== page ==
Patrick Springer, Published June 21 2010
Power line’s path concerns Fargo, township officials
The proposed CapX2020 power line, backed by a consortium of Minnesota utilities, is a $550 million project slated for completion by 2015.
The chief concern among officials for the city of Fargo and nearby townships: The power line’s route, if placed too close, could impede future growth of cities and subdivisions to the south and west.
That concern is heightened by separate plans for a Red River flood-control diversion channel that could bypass Fargo-Moorhead to the west – therefore establishing a protected zone that will define growth patterns for decades.
“I really would like to see it south and west of wherever the diversion would end up,” said Jim Gilmour, planning director for the city of Fargo.
Areas inside the diversion channel would be well-protected against flooding, and therefore attractive for development, while growth outside the diversion would be much less appealing, officials said.
Officials of Stanley Township, located just south of Fargo, through which the preferred transmission route would pass, have concerns similar to Fargo’s.
“Why would you put a power line in the only place Fargo has to grow?” asked Paula Ekman, a Stanley Township supervisor. “Of all the potential routes of this, it seems to make the least sense to put it through” the city’s logical growth path.
An alternative route would extend the transmission corridor farther south, through Richland County, and cross the Red River into Minnesota south of Wahpeton, N.D.
“To me it would be more feasible to go farther south because that’s going to block any further development,” Mathson said, favoring the southern alternative route over the preferred path through Stanley Township.
The preferred path through Cass County would be close to 112th Avenue South, Mathson said, where several homes would be directly affected.
A spokesman for the CapX2020 project said the utilities will try to address the concerns of landowners, cities and townships when determining the route.
“We absolutely understand,” said Tim Carlsgaard of Xcel Energy, the lead partner in the Fargo-Monticello, Minn., transmission line project. “We get it. We’re doing our best to work with the concerned citizens and cities and townships.”
CapX2020 representatives have been invited to appear before the Cass County Commission today to discuss the project and to respond to concerns.
The transmission line, planned to allow its capacity to be doubled in the future, would carry power from wind farms in North Dakota to the Twin Cities market. It also will improve transmission reliability for the Fargo area.
Regulatory approvals for the power line are pending in Minnesota. Most of the permits for the transmission project’s corridor in North Dakota are yet to be filed but are expected later this summer.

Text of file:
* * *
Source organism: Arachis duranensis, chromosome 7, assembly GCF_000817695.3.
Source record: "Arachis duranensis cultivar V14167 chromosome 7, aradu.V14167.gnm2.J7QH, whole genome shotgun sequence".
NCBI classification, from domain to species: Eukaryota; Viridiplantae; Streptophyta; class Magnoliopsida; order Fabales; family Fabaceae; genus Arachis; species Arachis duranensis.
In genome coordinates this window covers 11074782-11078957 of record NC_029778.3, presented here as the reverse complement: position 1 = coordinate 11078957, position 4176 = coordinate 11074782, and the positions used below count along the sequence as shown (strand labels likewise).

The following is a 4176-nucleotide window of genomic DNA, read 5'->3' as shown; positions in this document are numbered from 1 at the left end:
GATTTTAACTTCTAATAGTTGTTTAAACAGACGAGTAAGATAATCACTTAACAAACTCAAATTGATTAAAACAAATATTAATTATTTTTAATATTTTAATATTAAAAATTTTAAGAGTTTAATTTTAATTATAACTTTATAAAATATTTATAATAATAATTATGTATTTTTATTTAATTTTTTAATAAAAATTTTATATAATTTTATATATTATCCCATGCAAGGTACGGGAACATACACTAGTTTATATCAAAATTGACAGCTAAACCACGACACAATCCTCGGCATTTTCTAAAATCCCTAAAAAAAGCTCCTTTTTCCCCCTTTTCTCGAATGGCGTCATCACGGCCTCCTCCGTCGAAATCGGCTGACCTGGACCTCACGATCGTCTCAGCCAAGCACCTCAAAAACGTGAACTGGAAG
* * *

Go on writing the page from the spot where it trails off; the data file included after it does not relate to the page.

In North Dakota, the CapX2020 partners have asked the Public Service Commission to make an advanced determination of prudence. If granted, the “seal of approval” would make it easier to borrow money for the project.
But the utilities have not filed permit applications in North Dakota to demonstrate the need for the project, corridor compatibility or route.
Because the utilities first concentrated their regulatory applications in Minnesota, Stanley Township officials believe Minnesota’s preferred corridor could be imposed on North Dakota.
“I think they thought it wasn’t going to be an issue,” Dave Mathson, chairman of the Stanley Township Board, said of regulatory approvals in North Dakota. “They’re very mistaken about that.”
The CapX2020 partners started the regulatory process in Minnesota because the process is more involved and takes longer, Carlsgaard said.
The preferred route of the 345-kilovolt line as it bypasses Fargo-Moorhead involves a new substation northwest of Mapleton, N.D. As it heads south, before bending east, the power line would pass west of Mapleton.
“From Mapleton, I don’t see a problem if they keep it on the far western edge” of the proposed corridor, said Larry Graf, a member of the Mapleton City Council.
That route would be outside the city and should pass just west of the city’s golf course. When the project was discussed at a council meeting, “we did not hear any opposition to it whatsoever,” Graf said.
He added, however, that some farmers in the area are talking to the utilities in an effort to get a route that is the least obtrusive to their property.
“Everything’s on the table,” Carlsgaard said, referring to the final route. But, he added, transmission lines for the project cost an estimated $1.5 million to $2 million per mile.
“At the end of the day, the ratepayer, you and I, pay for these things,” he said.
Readers can reach Forum reporter Patrick Springer at (701) 241-5522